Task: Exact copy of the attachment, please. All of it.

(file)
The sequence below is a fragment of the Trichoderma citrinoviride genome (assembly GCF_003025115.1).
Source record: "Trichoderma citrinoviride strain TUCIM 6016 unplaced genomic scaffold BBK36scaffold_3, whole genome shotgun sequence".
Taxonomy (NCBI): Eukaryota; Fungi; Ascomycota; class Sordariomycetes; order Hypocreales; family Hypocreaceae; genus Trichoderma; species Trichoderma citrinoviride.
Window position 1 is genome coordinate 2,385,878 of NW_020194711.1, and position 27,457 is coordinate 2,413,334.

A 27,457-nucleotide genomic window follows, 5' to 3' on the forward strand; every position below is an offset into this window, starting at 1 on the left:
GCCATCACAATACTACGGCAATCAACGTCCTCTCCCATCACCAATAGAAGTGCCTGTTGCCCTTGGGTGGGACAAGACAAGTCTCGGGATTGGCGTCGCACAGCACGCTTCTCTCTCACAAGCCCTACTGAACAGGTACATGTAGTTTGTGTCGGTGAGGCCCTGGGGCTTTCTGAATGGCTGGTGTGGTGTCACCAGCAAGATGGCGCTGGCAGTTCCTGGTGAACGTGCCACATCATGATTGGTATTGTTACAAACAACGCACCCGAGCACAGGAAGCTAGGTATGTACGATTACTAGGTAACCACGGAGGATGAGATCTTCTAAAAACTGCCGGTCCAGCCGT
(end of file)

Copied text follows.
The sequence below is a fragment of the Trichoderma citrinoviride genome (assembly GCF_003025115.1).
Source record: "Trichoderma citrinoviride strain TUCIM 6016 unplaced genomic scaffold BBK36scaffold_3, whole genome shotgun sequence".
Taxonomy (NCBI): Eukaryota; Fungi; Ascomycota; class Sordariomycetes; order Hypocreales; family Hypocreaceae; genus Trichoderma; species Trichoderma citrinoviride.
Window position 1 is genome coordinate 2,385,878 of NW_020194711.1, and position 27,457 is coordinate 2,413,334.

A 27,457-nucleotide genomic window follows, 5' to 3' on the forward strand; every position below is an offset into this window, starting at 1 on the left:
GCCATCACAATACTACGGCAATCAACGTCCTCTCCCATCACCAATAGAAGTGCCTGTTGCCCTTGGGTGGGACAAGACAAGTCTCGGGATTGGCGTCGCACAGCACGCTTCTCTCTCACAAGCCCTACTGAACAGGTACATGTAGTTTGTGTCGGTGAGGCCCTGGGGCTTTCTGAATGGCTGGTGTGGTGTCACCAGCAAGATGGCGCTGGCAGTTCCTGGTGAACGTGCCACATCATGATTGGTATTGTTACAAACAACGCACCCGAGCACAGGAAGCTAGGTATGTACGATTACTAGGTAACCACGGAGGATGAGATCTTCTAAAAACTGCCGGTCCAGCCGT